"I’m sorry I wasn’t clear that Carole and I didn’t hear the SOS from Carpe Diem," Pat McIntosh wrote after we posted Wednesday’s update on the rescue off Cabo of the Lancer 44 Carpe Diem. "It was our friends John and Dorothy Kiesling on their Crescent City-based boat Begone. The Mexican cruising family is ever-expanding, and once you’re part of it, you still get ‘the scoop’ no matter where you are.
"As for us, we wish we were still down there sailing on our Hunter 430 Espiritu, but we’ve been back in San Francisco taking care of Grandma’s house since we cut last year’s Baja Ha-Ha short. Actually, it’s almost like being back in Mexico — we walk to the nearby tiendas almost every day and are just about the only gringos there. The prices are low, especially compared with the rest of the Bay Area, and the ‘locals’ are great. If it was 40° warmer, it could almost be Z-town!"
The year 2009 is supposed to be the Year of Change, and Harbormaster Dick Markie at Paradise Marina in Nuevo Vallarta says they are experiencing it down there. The change is in the form of an increasing number of megayachts that have either called on or taken up residence in the 198-boat marina.
"Among the mega-motoryachts that have been here," Markie reports, "are the 157-ft Piano Bar, the 154-ft Mr. Terrible, the 208-ft Turmoil and the 168-ft Pegaso. Mr. Terrible is an unbelievably beautiful Delta-built yacht that won Yacht of the Year Honors in Venice, Italy, last year."
We’ve always thought that Mr. Terrible is one of the all-time great boat names, and the 154-footer is just the latest floating incarnation for the same owner. If we’re not mistaken, Mr. Terrible started with a chain of gas stations, including many in the Las Vegas area, but has since opened a Terrible Casino in Vegas as well as several others in places around the country. Just for kicks, we looked up visitor reviews for the Vegas casino. The consensus was that while inexpensive, the Terrible Casino, including the service and security, "lived up to its name." Ouch!
Markie reports that Paradise Marina has also welcomed several large sailboats. Among them is the 110-ft wood yacht Seljm, which was built by Sangermani in Turkey more than 20 years ago. In the last 13 years, Seljm has done three circumnavigations under her current captain, and is starting on a fourth. The other big sailboat to have called recently is Beagle V, a 114-footer designed by Dubois and built by Pendennis in England in ’01.
It will be interesting to see how the increasing number of megayachts will affect the culture at Paradise Marina, which in recent times has become home to a rising number of motoryachts in the 85-ft and above range. Because large yachts need lots of crew, and because yacht crews tend to be young and fun-loving, sometimes the arrival of megayachts livens up a place. Only time will tell.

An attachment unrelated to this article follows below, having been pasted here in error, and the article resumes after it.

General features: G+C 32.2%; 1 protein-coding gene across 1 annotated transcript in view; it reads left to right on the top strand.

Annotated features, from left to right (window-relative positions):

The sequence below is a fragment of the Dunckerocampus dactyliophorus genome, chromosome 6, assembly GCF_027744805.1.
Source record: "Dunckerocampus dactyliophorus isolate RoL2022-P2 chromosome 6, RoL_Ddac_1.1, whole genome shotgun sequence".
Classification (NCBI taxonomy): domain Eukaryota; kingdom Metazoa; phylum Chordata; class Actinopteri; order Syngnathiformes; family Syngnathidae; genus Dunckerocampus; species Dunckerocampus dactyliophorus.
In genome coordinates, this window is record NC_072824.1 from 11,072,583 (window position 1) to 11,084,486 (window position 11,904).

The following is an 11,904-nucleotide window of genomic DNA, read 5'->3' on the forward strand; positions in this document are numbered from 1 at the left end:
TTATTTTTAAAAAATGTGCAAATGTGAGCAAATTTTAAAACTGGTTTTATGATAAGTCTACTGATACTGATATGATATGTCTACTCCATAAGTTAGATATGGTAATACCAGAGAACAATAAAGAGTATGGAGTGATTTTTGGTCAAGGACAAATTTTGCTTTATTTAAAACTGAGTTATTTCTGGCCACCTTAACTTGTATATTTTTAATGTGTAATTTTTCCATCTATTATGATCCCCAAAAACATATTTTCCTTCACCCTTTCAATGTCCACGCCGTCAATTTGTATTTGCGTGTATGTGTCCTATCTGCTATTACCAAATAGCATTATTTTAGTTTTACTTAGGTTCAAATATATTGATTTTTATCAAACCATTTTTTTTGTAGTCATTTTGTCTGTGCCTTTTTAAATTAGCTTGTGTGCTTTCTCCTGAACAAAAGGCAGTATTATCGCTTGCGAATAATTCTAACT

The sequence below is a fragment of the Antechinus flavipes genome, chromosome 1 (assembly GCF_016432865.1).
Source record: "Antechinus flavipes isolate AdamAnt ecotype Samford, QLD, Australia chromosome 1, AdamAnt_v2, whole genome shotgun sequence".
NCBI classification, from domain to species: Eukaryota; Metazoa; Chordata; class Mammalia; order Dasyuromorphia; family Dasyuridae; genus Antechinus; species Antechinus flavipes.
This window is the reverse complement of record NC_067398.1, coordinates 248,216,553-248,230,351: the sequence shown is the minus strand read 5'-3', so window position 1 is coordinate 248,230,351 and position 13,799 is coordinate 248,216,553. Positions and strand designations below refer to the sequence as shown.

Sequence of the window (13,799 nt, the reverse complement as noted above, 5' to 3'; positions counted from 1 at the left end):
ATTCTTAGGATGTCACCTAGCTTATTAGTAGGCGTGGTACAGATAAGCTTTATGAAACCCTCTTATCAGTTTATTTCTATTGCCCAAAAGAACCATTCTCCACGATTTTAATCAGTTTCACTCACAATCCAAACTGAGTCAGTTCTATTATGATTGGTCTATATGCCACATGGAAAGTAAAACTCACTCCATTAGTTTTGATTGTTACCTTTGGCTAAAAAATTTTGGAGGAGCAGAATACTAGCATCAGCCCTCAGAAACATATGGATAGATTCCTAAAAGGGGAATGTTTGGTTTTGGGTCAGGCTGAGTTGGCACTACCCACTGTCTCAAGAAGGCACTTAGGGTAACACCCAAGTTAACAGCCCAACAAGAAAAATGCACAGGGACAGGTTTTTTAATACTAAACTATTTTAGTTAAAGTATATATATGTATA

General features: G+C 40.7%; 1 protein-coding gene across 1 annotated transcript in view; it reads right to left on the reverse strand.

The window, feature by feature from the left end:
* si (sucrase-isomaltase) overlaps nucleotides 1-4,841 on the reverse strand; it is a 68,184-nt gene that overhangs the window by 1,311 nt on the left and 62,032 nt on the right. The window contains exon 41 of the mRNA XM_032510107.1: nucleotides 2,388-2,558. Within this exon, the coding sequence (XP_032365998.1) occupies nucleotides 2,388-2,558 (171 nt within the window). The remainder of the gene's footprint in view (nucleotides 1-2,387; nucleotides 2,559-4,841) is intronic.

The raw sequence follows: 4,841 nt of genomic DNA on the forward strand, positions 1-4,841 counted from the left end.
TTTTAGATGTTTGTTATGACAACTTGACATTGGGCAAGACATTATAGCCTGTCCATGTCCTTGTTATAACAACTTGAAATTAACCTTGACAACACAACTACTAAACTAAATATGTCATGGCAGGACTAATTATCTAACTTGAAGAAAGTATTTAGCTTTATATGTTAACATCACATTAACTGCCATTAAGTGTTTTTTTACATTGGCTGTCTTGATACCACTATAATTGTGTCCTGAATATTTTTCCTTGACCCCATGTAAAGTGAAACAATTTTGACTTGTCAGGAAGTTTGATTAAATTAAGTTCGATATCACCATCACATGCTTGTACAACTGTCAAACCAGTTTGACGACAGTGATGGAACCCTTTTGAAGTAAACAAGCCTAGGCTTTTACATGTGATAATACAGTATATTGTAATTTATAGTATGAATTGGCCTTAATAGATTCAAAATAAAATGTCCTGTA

The Baja Ha-Ha may be in hibernation till May, but that doesn’t mean you have to go without some kickin’ Ha-Ha gear. Whether you forgot to buy your crew souvenir T-shirts or just want to motivate yourself to make the start of this fall’s ‘Sweet 16’, now’s the time to pick up some great swag at deep discounts. Head on over to the "Clearance Bin" in our online Chandlery to check out what we have left from last year’s Ha-Ha — it won’t last long!
You’d never know we are in the middle of a severe recession by the attendance at the Seattle Boat Show, which runs through this Sunday. Hundreds of watersports enthusiasts were roaming the halls of the Qwest Field Event Center, gathering info and trolling for bargains — and there were plenty of those to be had.
We’re not sure what to make of the standing-room-only attendance at our Baja Ha-Ha and Pacific Puddle Jump seminars. Virtually every hand went up when we asked who was planning to do the Ha-Ha in the next couple of years. It could be that they’ve been planning and dreaming so long that they refuse to be deterred by financial woes. Or perhaps they’re all out of work anyway, so figure, "What the heck, might as well head to Mexico where the livin’ is cheap and easy." Either way, this and other indicators make it obvious to us that there’s no shortage of folks going cruising these days. Last year’s Ha-Ha was tied with the record number of entries (182), and this year’s event promises to be a whopper too. Online registration begins May 1.
Volvo Ocean Race Leg 4 leader Telefónica Blue is only 180 miles from the finish in Qingdao. With only a 30-mile cushion over Ericsson 4 and Puma — currently in a neck-and-neck battle for second — skipper Bouwe Bekking is doing his best to stay between his competition and the mark. Both Telefónica Blue and Puma have benefitted from Ericsson 4‘s misfortune when the latter sailed into a series of fishing nets, breaking the first two but having to stop and back down to clear the third. In fourth, 300 miles behind, is Ian Walker’s Green Dragon, which is soldiering on despite having to stop and make structural repairs in the Philippines.
And how about everyone else? Well, they’re all moored up in Taiwan or the Philippines. Following the retirement of Telefónica Black, both Delta Lloyd and Ericsson 3 were forced to retire with major structural damage, suffered in what have been reported as heinous sea conditions. Delta Lloyd has suffered delamination while Ericsson 3 has suffered cracking in the hull forward of the watertight bulkhead — allowing water to enter before the crew was able to stop the leak. Both successfully made port in Taiwan and, while they’re officially listed as having "suspended racing," it’s unlikely they’ll be able to to restart, and also doubtful they’ll be able to make the start of Leg 5 — the monster 12,300-miler — from Qingdao, around Cape Horn to Rio de Janeiro. For more, check out today’s edition of Mark Chisnell’s always informative Ten Zulu Report at the race’s website.